Be Prepared For Any Interview

Plenty of websites have lists of questions you may be asked. This isn’t one of them. If that’s what you want, just search on “job interview questions” and look through any of them. They are all fairly accurate and will give you a good example of the questions you are likely to encounter. They may even give you some great tips on answering some of the more delicate issues. But they won’t prepare you to interview.

Unless you can memorize every single question and it’s appropriate answer, focusing on the questions is the wrong place to start. You aren’t trying to guess the specific questions you’ll be asked. You are preparing to sell yourself and your skills as the best fit for a specific job and company. I’ve seen experienced and solid candidates completely blank out from the stress of interviewing. When asked a simple “have you ever done x” question, they stare blankly and struggle to give the most basic answer. When you read a sentence to them taken directly from their resume, they stumble as if the concept were completely foreign to them.

Don’t waste your prep time trying to guess the questions. Spend your time on understanding what you really bring to the table. What are your strengths and weaknesses? What projects or achievements show off each of your strengths? What’s really on your resume? Use these three exercises and you’ll be prepared for any type of interviewer.

Strengths and Weaknesses

Start by listing out your strengths. If you don’t know them, ask someone you trust, a coworker, friend, mentor. Skill assessments are helpful too. Think of the tasks and projects you really enjoy. What is it about those that you enjoy most? List as many as you can think of and put them in order, strongest to weakest. Then for each strength, list 2-3 specific examples of things you’ve done that exhibit that strength.

For weaknesses, what are the tasks you hate doing and why. For each of these, list how you’ve overcome or mitigated that weakness. For example, I hate doing administrative work, so I always make sure to have someone on the team who loves the organizational aspects of keeping everything up to date. Or if you get very passionate about achieving results, do you exercise regularly to keep the stress down?

When you’re preparing for a specific job, check your strengths list to make sure nothing’s missing and your weakness list to make sure there’s no real disconnects. Take both lists to the interview with you. Even if you aren’t asked specifically about strengths or weaknesses, this also prepares you for questions like “tell me about a time when you …”. By preparing examples, you’ll be able to quickly identify the example that answers the question and be able to link it back to what that example really shows about you. If your answer sounds something like this, then you’ve not only answered the question effectively, but ended naturally with the sales pitch on why you are the best person for the job: “I had this project… I’m really proud of how effectively I managed all the resources on that project”.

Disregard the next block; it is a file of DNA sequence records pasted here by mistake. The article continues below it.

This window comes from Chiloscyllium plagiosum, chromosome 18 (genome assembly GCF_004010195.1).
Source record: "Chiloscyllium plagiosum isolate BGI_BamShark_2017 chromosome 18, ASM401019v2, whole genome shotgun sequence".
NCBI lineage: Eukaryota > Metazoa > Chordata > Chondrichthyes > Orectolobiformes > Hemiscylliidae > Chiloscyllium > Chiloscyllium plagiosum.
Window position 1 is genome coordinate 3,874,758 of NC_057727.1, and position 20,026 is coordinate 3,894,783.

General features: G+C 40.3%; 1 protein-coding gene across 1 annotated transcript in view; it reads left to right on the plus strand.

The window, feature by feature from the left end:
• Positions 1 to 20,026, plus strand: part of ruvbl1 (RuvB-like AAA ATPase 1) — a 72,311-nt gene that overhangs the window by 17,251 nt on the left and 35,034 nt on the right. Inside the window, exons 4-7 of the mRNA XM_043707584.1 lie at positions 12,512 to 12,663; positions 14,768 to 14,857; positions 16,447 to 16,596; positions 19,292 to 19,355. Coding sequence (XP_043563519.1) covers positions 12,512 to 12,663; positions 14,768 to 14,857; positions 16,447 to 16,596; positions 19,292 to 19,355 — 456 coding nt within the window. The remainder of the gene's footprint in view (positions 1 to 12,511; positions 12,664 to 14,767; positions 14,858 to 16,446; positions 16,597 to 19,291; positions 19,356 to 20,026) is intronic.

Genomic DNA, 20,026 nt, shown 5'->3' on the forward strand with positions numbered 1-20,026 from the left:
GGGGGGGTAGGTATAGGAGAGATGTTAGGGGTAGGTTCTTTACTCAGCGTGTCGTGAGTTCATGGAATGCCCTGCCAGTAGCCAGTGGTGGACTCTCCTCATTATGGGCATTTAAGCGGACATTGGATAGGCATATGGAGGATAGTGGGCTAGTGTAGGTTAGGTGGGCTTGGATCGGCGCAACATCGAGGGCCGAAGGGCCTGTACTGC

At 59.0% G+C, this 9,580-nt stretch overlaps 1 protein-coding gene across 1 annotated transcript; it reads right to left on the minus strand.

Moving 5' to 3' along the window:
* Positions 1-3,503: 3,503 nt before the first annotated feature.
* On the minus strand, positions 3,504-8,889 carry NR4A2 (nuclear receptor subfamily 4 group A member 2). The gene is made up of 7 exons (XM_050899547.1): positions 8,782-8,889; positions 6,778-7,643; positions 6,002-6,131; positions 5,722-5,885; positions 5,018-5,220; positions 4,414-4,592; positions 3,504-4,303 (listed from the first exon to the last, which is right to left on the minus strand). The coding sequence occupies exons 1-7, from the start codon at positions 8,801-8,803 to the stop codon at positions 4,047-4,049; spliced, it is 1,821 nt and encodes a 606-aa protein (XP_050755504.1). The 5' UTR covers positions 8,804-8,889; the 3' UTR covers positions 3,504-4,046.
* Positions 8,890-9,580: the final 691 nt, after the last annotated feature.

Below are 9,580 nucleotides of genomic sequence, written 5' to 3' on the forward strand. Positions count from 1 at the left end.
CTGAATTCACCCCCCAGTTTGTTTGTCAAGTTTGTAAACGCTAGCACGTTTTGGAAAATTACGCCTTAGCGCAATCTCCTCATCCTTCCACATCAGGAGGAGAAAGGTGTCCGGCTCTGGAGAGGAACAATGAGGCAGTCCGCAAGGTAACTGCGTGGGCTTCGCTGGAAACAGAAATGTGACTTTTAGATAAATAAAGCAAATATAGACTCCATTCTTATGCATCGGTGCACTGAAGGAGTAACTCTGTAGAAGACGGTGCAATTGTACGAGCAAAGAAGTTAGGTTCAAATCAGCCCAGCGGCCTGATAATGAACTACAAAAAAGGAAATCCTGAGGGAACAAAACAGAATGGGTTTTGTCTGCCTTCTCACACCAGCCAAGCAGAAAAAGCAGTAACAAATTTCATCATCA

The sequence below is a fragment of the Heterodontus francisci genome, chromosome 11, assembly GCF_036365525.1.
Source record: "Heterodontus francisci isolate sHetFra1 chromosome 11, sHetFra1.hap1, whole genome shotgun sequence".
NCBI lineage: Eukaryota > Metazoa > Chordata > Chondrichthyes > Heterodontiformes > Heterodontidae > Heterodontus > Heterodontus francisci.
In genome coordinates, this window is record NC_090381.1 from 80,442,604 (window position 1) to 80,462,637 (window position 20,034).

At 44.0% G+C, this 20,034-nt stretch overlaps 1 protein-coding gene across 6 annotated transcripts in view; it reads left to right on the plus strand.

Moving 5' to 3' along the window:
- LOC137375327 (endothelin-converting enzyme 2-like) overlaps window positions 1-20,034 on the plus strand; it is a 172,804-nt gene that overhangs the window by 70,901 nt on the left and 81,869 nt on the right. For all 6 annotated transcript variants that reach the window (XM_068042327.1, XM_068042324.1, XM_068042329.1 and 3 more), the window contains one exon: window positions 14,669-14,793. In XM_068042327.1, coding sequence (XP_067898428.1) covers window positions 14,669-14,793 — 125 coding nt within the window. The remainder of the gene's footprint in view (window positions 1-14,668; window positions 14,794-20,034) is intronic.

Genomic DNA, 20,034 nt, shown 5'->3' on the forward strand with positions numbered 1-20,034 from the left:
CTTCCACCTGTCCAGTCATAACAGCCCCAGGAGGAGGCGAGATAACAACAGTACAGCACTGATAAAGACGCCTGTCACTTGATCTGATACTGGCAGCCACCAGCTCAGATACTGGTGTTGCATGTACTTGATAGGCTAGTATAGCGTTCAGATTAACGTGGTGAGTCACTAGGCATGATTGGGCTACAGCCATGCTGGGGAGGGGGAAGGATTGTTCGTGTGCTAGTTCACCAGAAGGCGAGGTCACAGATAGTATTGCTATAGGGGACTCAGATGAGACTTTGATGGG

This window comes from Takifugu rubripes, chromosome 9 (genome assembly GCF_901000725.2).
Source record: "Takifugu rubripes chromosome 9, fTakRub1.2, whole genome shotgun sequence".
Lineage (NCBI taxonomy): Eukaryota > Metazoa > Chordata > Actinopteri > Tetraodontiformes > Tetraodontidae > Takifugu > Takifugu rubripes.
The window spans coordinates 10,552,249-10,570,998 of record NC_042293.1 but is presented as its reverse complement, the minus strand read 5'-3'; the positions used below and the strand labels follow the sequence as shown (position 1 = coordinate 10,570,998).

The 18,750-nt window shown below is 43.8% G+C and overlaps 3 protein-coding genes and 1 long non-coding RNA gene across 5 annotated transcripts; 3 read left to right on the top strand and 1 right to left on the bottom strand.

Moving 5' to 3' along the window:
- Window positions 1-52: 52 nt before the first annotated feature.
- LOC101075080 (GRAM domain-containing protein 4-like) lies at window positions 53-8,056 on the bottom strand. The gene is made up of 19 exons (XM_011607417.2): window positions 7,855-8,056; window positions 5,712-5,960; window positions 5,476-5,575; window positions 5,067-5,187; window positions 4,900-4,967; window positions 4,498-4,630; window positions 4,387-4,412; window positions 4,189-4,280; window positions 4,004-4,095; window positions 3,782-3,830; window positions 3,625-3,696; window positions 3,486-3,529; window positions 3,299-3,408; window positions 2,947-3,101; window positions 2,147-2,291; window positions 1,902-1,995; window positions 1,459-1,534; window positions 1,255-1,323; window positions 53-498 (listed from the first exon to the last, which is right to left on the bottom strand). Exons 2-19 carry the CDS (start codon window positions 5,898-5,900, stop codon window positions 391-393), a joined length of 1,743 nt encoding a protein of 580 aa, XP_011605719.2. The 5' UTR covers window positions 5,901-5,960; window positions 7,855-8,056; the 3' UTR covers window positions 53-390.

What’s On Your Resume?

I hate that blank look from a candidate when I say “I see on your resume that you xxx. Tell me about that.” Read your resume! For each bullet point or achievement that you have listed, practice telling the story about who found that problem and how you got involved, what that problem was, what you did about it, and what the outcome was. Nothing kills an interview faster than, “is that on my resume?”, or “I don’t really remember that”.

Don’t forget the sections other than jobs too. Why did you take that course or degree? What did you learn? What did you like about that experience? Remember to review all the transitions. Why did you leave that job to go to the next job? Why are you looking at this job?

This one’s so easy to do and so harmful if you mess it up. Don’t skip it.

Successes and Failures

Behavioral interviews are the simplest types of interviews to prepare. These are the “tell me about a time…” interviews. The problem though is that when you are interviewing with multiple people, it’s easy to get stuck on a single example. To prepare, split a sheet of paper in half lengthwise. On the left, list projects you enjoyed and that were successful. On the left, list projects that failed or didn’t achieve the right results. Then make sure you can tell the story of each project. Having this simple list with you will make sure you provide multiple examples. Your interviewers will compare notes when you’re gone. You want them retelling as many of your stories as possible to each other, not concluding that you’ve only done one thing for the last several years.

And yes, failures are okay to talk about. When interviewers ask about failures, they are usually looking for (1) your ability to learn from your mistakes, so know what you learned from each failure, and (2) whether you accept responsibility for your own mistakes or blame everyone and everything else. No one wants someone on their team who never takes responsibility for their contribution to the problem. To end the story on a positive note, show what you learned by referencing another project where you did better. Use language like “I was disappointed that we didn’t accomplish what we wanted, but it was a great experience for me. I learned to do xxx better, and that’s why the xxx project we talked about before was so much better.”

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  1. Types of Interviewers « Leading Remotely
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